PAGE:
When your PC works now and does what you want it to do fast enough just reinstall windows for the same preformace you had when you first bought it

Need more speed, start by getting a SSD.

Still not satisfied? Buy a i5 8(or 16GB) ram, 1tb hd , computer and put the SSD in and you will have a fast PC for your uses.

Bort
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The Miller wrote:
Adding a SSD never hurts, if you want to buy a new PC later you can use it in that.
When you have the install media and key no problems are expected. (Just disconnect your harddrive before install, plug it in after and select the SSD as primary bootdevice in the BIOS. Cool thing is that all your documents are immediately back in that case but still have that backup!)

When your PC works now and does what you want it to do fast enough just reinstall windows for the same preformace you had when you first bought it

Need more speed, start by getting a SSD.

Still not satisfied? Buy a i5 8(or 16GB) ram, 1tb hd , computer and put the SSD in and you will have a fast PC for your uses.


I wonder how much will end up going to then next computer, in theory i could use the SSD, case and power supply. The case has a busted USB port that the company won’t respond to to get fixed, i assume the SSD will double or more in speed and the power supply will be 5 years old, how much more life will it have left?

For cost i think the OP should buy an entire pc with windows, it will be cheaper and meet his needs. Upgrade to SSD is probably a good idea, but future proofing seems unlikely.

Matt, always have a backup for data and use it, one data loss will eat days or weeks of work for recovery if your lucky, if your unlucky it can cost you thousands or even tens of thousands of dollars.

The Journal of Alternative Facts TM

"It is critical that there is a credible academic source for the growing and important discipline of alternative facts. This field of study will just keep winning, and we knew that all the best people would want to be on board. There is a real risk in the world today that people might be getting their information about science from actual scientists"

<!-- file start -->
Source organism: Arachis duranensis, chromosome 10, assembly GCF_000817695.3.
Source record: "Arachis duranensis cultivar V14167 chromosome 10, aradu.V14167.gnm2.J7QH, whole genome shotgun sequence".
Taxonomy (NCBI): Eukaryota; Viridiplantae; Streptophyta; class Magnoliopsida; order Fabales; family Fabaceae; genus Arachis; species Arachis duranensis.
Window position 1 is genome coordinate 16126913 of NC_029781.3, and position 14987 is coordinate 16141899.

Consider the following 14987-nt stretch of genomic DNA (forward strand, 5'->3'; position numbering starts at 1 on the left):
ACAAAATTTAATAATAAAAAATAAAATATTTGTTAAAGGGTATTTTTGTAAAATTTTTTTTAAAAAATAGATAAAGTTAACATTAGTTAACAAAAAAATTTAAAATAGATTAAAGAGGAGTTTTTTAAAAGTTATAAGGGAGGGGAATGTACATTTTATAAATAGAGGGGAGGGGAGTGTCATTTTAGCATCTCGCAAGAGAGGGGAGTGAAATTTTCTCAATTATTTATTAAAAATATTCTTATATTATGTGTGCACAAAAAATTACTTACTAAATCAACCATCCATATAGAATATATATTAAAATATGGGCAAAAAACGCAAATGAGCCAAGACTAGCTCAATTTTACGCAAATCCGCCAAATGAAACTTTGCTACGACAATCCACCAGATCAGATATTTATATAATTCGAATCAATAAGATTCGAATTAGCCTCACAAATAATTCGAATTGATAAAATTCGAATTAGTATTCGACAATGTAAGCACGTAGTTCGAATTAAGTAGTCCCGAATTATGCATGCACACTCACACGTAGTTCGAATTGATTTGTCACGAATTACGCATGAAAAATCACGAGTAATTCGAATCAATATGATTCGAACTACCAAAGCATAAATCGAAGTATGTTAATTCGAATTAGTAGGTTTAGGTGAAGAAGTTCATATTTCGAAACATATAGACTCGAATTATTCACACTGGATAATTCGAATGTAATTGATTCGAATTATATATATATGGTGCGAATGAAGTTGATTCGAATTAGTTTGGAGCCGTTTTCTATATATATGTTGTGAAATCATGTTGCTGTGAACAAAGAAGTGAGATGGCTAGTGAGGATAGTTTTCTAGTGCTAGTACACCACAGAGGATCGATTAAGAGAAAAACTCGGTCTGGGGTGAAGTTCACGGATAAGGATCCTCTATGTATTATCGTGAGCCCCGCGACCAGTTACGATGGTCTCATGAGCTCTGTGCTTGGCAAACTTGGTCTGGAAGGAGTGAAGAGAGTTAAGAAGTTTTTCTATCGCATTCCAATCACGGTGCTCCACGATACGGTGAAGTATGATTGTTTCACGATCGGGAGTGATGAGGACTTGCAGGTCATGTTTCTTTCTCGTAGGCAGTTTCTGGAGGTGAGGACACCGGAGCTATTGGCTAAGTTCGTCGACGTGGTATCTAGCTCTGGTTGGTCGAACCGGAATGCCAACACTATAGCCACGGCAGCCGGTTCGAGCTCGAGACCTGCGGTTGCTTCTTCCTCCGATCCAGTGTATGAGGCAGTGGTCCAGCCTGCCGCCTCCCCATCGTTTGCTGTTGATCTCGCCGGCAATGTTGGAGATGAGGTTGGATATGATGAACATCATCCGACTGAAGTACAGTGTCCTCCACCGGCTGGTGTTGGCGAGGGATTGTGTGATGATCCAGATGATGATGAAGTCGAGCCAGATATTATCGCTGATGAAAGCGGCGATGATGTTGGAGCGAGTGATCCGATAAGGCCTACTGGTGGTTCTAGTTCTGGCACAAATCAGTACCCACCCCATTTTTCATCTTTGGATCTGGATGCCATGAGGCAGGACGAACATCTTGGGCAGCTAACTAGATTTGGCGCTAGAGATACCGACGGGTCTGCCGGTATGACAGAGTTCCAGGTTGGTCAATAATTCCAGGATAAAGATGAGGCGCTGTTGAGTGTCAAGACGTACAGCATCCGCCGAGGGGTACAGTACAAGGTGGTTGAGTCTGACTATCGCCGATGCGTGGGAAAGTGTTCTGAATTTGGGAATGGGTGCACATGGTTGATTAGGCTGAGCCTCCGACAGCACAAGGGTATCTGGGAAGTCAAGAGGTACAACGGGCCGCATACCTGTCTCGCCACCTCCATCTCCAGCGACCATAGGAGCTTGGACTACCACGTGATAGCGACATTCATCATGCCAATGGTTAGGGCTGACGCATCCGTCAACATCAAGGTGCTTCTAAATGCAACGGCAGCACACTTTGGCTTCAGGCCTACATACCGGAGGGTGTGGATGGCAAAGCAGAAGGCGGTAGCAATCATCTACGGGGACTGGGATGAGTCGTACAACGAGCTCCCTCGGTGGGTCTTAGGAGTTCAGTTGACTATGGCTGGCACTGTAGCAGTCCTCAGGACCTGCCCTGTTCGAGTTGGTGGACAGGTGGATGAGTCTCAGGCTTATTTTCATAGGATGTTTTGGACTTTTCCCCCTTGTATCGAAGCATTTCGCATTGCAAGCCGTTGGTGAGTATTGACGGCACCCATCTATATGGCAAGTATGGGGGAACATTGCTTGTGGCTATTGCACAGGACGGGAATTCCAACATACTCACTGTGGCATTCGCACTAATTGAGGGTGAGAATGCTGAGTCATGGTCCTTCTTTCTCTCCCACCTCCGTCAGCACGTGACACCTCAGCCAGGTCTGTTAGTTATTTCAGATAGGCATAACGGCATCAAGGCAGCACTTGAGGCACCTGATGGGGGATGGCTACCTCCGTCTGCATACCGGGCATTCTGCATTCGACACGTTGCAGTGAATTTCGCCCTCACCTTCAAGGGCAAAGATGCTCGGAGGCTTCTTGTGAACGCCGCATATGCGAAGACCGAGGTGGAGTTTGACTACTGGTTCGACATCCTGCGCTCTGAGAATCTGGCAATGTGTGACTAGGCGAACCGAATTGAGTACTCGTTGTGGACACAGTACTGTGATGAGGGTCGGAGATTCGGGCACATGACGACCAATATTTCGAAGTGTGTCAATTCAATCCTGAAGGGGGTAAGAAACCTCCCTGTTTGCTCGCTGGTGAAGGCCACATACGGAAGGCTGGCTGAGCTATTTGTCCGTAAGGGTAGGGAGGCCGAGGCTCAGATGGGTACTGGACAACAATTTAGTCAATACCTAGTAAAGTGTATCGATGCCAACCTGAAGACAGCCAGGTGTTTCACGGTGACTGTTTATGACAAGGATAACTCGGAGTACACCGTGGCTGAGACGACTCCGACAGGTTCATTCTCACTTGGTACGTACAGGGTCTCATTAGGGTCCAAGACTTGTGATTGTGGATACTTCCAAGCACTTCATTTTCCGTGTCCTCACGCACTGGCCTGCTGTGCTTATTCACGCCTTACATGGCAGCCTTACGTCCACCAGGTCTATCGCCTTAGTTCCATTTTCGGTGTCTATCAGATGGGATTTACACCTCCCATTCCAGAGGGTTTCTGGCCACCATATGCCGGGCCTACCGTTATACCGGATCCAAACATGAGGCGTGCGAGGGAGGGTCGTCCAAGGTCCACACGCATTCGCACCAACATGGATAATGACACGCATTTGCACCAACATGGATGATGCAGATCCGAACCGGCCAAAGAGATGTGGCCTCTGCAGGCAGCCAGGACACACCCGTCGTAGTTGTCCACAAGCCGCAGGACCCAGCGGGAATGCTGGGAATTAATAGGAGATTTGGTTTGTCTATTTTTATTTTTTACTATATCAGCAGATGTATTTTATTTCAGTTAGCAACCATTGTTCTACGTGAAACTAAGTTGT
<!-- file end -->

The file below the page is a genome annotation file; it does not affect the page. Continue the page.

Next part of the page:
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If you have a little time to look around and wait for a deal, I found/bought at Cowboom, Dell XPS 8700 , i5-3.2GHz, 12GB ram and 1TB HD for $349 (used), but very good condition. I later added 500GB EVo SSD. I am very happy with performance.

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Although there are truly several things to consider, as you can see with all the varied responses here, the single biggest performance boost you can get from ANY computer is to change from HDD to SSD for the OS and applications. User files can be kept on the larger, though much slower, HDD. It has been true for over a decade at least, that the HDD is the single bottleneck of any modern computer. It is the slowest part (except the CD drive, but it’s not used for normal operation).

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justanotherguy wrote:
I’ve had nothing but luck with dells the last 17 years..wow, it has been that long! not one hardware failure

+1.

Join SlickDeals and add a Deals Alert for DELL. Then sit back and wait for the best deal possible.

Rule 1-1 as it applies to life, take it as it comes.

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fdr2164 wrote:
How about a low end Mac Mini?

http://www.amazon.com/gp/product/B00746×7G2?creativeASIN=B00746×7G2&li...

Or possibly an Intel NUC.

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vestureofblood wrote:
I suppose upgrading would be possible. The PC I have now is pretty old though. Its an optiplex 745 dual 3.4G processor 4G ram.

Can an SSD even be added to this? If so what is the reason everyone says I need 2 hard drives? Is that just a capacity issue? If I did add an SSD to this one would I have to buy a windows CD? The only thing I have for this one is this refurbish disk ( and the product key).
!http://s12.postimg.org/80aqunj9p/DSCF0047_1.jpg!

See if this PC will run a Q6600 processor— you can usually root around online or look on the motherboard for board number—I found this CPU for $20 ebay—it will smoke that 745— then add a SSD drive—they sometimes come with cloning software— do a clean install (best way to go)using your key code windows 7 install files are easy to come by—using a second drive is really essential especially with SSD main drive—you put all your storage on a standard drive—-